Here is a great site on space travel. It's geared to the engineering aspect of space travel for science fiction authors. The link is from Milblog.
I take exception to the author's assumptions about spaceports. He assumes they will be on the ground, but that is highly unlikely. Sea ports are at the interface between sea and land, airports are at the interface between air and ground, and spaceports will be at the interface between space and planet. That is, they will be in orbit --probably very low orbit.
There is a very good reason that ports are at interfaces. The whole purpose of a port is to transfer cargo from one form of vehicle to another. Sea ports transfer cargo between ships and ground transportation (like railroad and trucks). Airports transfer cargo between airplanes and ground transportation. Space ports will transfer cargo between space vehicles and planetary vehicles (air-to-orbit shuttles).
By the time there is any substantial planetary travel, air-to-orbit will probably be accomplished from normal airports. There are various schemes to do this and with any serious economic incentive, one or more of them would soon be made to work. There will be no need for anything called a "spaceport" on the ground (except that of course administrators will want to call their airports a "spaceport" for the prestige).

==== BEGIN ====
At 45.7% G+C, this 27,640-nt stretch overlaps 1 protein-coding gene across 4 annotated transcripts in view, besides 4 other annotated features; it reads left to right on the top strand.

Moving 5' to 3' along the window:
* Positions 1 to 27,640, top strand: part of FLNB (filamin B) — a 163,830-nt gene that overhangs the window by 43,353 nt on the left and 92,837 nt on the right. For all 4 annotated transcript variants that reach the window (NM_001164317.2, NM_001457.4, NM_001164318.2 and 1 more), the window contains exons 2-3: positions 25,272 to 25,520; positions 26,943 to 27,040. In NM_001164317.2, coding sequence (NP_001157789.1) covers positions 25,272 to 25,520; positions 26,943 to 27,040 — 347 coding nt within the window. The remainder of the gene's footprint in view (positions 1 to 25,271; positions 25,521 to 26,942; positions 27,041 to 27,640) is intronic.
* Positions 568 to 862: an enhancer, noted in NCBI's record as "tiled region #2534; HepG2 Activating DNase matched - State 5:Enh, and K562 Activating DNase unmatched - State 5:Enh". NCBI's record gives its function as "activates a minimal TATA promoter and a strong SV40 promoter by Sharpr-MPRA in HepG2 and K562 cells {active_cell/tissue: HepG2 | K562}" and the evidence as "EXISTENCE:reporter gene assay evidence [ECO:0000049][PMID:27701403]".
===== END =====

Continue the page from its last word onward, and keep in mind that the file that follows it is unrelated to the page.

No spaceship is going to travel commercially from Mars to Earth and then land on Earth (or on Mars, for that matter). That would make as much sense as designing an ocean-going cargo ship that gets out of the water at San Diego and drives overland to deliver its cargo directly to Phoenix. Possible, yes. Economical, no.
The name "spaceport" should be used only for facilities that real spaceships can dock with, facilities that serve as the cargo transfer point between spaceship and planetary shuttle. This leaves us without a word for the ports that serve landing craft on planets without air. "Airport" doesn't seem quite appropriate. I propose that an "orbitport" serves as the interface between a planet and orbital facilities. And prestige-grasping administrators can call their airports orbitports if they want.